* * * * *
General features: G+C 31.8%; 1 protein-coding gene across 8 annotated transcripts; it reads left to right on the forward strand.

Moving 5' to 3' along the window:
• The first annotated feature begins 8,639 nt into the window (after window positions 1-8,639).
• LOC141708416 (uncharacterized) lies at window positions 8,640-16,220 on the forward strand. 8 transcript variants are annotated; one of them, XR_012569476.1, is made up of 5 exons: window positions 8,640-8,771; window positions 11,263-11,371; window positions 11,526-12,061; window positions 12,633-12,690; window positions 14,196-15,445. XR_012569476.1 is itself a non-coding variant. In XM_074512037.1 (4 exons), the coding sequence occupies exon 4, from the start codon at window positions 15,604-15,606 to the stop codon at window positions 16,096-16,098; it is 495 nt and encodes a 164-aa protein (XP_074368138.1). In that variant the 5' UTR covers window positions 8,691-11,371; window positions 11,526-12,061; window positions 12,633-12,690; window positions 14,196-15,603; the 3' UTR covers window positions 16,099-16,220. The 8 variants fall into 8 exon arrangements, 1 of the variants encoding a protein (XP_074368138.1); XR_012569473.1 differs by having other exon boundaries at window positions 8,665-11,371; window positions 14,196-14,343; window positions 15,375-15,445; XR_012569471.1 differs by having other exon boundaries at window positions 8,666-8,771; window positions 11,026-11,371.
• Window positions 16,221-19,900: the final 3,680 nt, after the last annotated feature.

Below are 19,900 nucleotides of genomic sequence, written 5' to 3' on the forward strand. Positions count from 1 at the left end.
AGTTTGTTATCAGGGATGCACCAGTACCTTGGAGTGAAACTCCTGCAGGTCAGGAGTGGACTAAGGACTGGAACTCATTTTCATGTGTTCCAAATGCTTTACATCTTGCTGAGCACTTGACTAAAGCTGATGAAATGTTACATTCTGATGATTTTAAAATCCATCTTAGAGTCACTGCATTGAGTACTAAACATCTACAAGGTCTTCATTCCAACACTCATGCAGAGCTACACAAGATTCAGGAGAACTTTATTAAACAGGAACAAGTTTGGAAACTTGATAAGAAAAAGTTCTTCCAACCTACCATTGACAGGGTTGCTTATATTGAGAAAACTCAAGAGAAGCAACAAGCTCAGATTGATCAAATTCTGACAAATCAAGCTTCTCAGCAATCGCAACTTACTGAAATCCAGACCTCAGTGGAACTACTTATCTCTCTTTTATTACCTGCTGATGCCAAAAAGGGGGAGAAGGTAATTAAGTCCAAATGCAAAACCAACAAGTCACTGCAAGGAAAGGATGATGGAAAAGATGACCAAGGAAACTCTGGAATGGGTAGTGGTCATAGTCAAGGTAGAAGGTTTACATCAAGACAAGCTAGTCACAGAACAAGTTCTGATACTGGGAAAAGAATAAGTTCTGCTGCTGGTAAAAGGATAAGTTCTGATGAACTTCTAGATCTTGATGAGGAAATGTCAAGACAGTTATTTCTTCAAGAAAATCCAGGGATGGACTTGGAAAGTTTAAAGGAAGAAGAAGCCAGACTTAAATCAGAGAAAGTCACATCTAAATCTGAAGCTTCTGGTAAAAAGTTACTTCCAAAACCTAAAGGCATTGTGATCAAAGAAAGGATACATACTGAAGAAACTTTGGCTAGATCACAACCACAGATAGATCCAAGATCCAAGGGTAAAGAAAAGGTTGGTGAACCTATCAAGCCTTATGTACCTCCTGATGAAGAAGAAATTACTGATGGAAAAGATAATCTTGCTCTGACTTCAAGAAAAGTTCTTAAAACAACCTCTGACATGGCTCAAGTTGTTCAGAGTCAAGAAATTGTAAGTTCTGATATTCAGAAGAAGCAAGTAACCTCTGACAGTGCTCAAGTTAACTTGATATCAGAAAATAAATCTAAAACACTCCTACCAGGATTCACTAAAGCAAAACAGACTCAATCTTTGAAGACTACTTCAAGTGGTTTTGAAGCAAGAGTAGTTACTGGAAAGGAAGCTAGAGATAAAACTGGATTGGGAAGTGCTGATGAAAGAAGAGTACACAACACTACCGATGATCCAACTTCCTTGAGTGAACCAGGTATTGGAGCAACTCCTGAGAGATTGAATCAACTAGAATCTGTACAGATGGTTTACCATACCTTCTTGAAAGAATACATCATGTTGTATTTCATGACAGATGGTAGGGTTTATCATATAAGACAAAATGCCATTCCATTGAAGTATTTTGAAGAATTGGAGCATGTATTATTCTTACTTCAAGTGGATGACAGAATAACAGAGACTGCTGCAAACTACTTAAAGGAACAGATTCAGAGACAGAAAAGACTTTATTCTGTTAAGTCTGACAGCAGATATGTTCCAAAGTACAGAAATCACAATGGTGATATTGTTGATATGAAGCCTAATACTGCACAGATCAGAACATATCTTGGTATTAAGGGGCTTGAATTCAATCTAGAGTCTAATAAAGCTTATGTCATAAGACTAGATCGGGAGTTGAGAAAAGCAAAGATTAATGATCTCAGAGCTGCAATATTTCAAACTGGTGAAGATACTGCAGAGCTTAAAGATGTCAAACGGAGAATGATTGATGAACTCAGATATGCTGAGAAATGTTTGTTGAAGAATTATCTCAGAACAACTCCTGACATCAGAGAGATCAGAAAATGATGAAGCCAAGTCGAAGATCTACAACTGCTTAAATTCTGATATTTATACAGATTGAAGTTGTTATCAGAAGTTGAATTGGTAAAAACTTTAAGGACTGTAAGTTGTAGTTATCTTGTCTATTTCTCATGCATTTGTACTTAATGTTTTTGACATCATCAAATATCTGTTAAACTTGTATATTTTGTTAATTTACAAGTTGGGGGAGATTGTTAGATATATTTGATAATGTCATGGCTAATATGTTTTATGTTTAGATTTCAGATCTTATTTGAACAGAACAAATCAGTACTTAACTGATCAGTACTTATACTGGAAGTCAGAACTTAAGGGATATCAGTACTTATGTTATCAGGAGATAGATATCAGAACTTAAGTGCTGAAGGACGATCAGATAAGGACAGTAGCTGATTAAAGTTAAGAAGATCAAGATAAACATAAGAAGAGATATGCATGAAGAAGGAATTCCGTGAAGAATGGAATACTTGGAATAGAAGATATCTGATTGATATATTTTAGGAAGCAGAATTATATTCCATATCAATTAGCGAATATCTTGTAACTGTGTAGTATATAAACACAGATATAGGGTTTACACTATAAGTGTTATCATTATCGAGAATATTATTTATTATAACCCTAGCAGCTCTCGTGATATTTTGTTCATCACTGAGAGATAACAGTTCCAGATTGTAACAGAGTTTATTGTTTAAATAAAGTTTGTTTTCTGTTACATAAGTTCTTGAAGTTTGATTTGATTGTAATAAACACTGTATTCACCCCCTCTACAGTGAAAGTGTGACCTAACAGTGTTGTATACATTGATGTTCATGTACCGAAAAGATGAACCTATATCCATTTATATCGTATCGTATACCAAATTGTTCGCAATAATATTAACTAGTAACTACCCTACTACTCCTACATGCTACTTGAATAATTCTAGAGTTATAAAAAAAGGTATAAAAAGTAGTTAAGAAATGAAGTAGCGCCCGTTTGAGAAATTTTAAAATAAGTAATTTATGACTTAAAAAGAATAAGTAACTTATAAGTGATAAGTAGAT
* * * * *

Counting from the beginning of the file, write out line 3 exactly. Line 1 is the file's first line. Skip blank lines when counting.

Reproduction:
• The first annotated feature begins 8,639 nt into the window (after window positions 1-8,639).